The First Rabbi in Brazil

Ralph G.Bennett

Finally, we know that some immigrants, like those on the Mayflower of American history, left their old country in search of the new for religious reasons. One of the Jews arriving in Brazil for that reason was Rabbi Isaac Aboab da Fonseca, the first Jewish author in the Americas and the first rabbi in Brazil. That he would make such a trip is not surprising: his family has a history of religious leadership and scholarship dating back to the 15th century. In fact, "our" Rabbi Isaac was the third famous cleric in his family to bear that name.

His ancestor, Isaac Aboab the elder, had lived in Portugal or Spain in the early 1400's. He wrote a famous book in which he attempted to provide a moral guide for Jews to help them handle any dilemmas which might arise in daily living. He discussed all matter of problems, from humility and modesty to clean speech and study of the Torah. Isaac the elder's descendant, Rabbi Isaac Aboab the younger, was later famous as a rabbi and Bible commentator in Castile, Spain. After Jews were expelled from Spain in 1492, he led a group of Jews to settle in Oporto, Portugal. He died in Oporto shortly after arriving in Oporto.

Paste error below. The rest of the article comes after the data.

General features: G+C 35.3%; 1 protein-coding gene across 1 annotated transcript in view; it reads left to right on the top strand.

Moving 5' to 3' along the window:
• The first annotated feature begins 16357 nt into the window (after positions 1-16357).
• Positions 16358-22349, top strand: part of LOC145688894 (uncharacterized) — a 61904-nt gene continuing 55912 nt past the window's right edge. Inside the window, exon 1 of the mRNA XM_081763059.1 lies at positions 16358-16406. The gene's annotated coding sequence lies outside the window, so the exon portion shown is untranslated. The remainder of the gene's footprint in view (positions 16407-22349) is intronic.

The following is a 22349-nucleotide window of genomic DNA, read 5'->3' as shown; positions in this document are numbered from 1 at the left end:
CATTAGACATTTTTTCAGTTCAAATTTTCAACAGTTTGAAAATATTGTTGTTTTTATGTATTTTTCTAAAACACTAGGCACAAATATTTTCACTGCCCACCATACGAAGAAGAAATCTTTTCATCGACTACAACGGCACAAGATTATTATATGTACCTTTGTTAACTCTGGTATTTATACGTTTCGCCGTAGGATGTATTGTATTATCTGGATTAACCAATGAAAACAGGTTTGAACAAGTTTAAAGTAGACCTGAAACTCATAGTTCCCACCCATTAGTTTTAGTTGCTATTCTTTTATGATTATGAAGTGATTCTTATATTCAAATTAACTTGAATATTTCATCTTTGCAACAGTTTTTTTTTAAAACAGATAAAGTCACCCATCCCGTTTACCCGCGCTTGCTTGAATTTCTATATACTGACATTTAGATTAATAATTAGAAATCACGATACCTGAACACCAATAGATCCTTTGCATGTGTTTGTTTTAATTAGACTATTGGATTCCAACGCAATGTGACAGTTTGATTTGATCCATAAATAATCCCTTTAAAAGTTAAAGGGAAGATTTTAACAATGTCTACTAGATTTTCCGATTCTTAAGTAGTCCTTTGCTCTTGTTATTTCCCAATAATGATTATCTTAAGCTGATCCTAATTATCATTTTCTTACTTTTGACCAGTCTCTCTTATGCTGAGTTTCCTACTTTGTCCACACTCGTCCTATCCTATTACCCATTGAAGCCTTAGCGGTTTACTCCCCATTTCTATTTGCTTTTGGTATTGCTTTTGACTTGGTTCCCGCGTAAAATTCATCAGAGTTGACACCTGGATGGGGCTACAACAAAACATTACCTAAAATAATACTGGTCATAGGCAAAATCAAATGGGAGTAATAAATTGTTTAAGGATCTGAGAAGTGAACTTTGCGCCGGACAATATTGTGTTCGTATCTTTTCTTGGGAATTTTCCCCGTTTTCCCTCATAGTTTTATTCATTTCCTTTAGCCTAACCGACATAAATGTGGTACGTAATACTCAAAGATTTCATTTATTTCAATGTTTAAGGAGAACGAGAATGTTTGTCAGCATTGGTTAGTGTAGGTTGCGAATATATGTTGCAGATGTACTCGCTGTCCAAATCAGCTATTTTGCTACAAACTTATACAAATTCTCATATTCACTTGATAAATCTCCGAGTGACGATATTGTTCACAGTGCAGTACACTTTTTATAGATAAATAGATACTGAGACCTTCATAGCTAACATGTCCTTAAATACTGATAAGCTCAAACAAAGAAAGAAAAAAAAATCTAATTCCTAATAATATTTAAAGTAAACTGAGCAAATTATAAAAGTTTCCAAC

"Our" Rabbi Isaac, known as Isaac Aboab da Fonseca, was Isaac the younger's great-great grandson, and he was born in Oporto, Portugal in 1605. But his family soon moved first to St. Jean de Luz, France, and then to Amsterdam to escape the Inquisition.

Isaac was an outstanding student, and became an assistant to the Rabbi of the large Sephardic congregation in Amsterdam. In 1641, he joined a group of Amsterdam Jews who moved to Recife, Brazil, and therefore became the first rabbi in the new world. For thirteen years, he led the large congregation there, which numbered in the thousands. In 1646 when the Dutch held back a Portuguese assault of Recife, Aboab da Fonseca composed a hymn of gratitude, which earned him the distinction of being the first Jewish author in the Americas. Ironically, that battle proved to be inconsequential, for we know the Portuguese eventually triumphed and the Dutch surrendered in 1654. Rabbi Aboab da Fonseca returned to Amsterdam where he became the leader of the Sephardic congregation, whose previous Rabbi had recently died. Aboab da Fonseca's sermons were so moving that he is credited with inspiring the building of the magnificent Sephardic synagogue in Amsterdam.

He went on to publish many more books, including a translation of the Pentateuch from Hebrew into Spanish, with a commentary. He died in 1693 at the age of 88.

As we have seen, for a very brief period in its distant past, Brazil's history intersected with Jewish history. For just a few decades, the Dutch controlled Brazil. These Jews in Brazil, whether they had come for economic, religious, or personal reasons, received rights they were unaccustomed to. They were able to conduct business, amass property, and worship freely. Furthermore, since much of the early history of European expansion in the New World involves Spanish conquistadors and priests, it is fascinating to find a small window where the story is so very different. For these reasons, the period of Dutch control and Jewish influence in Brazil, though brief, stands out in Jewish, as well as Brazilian history.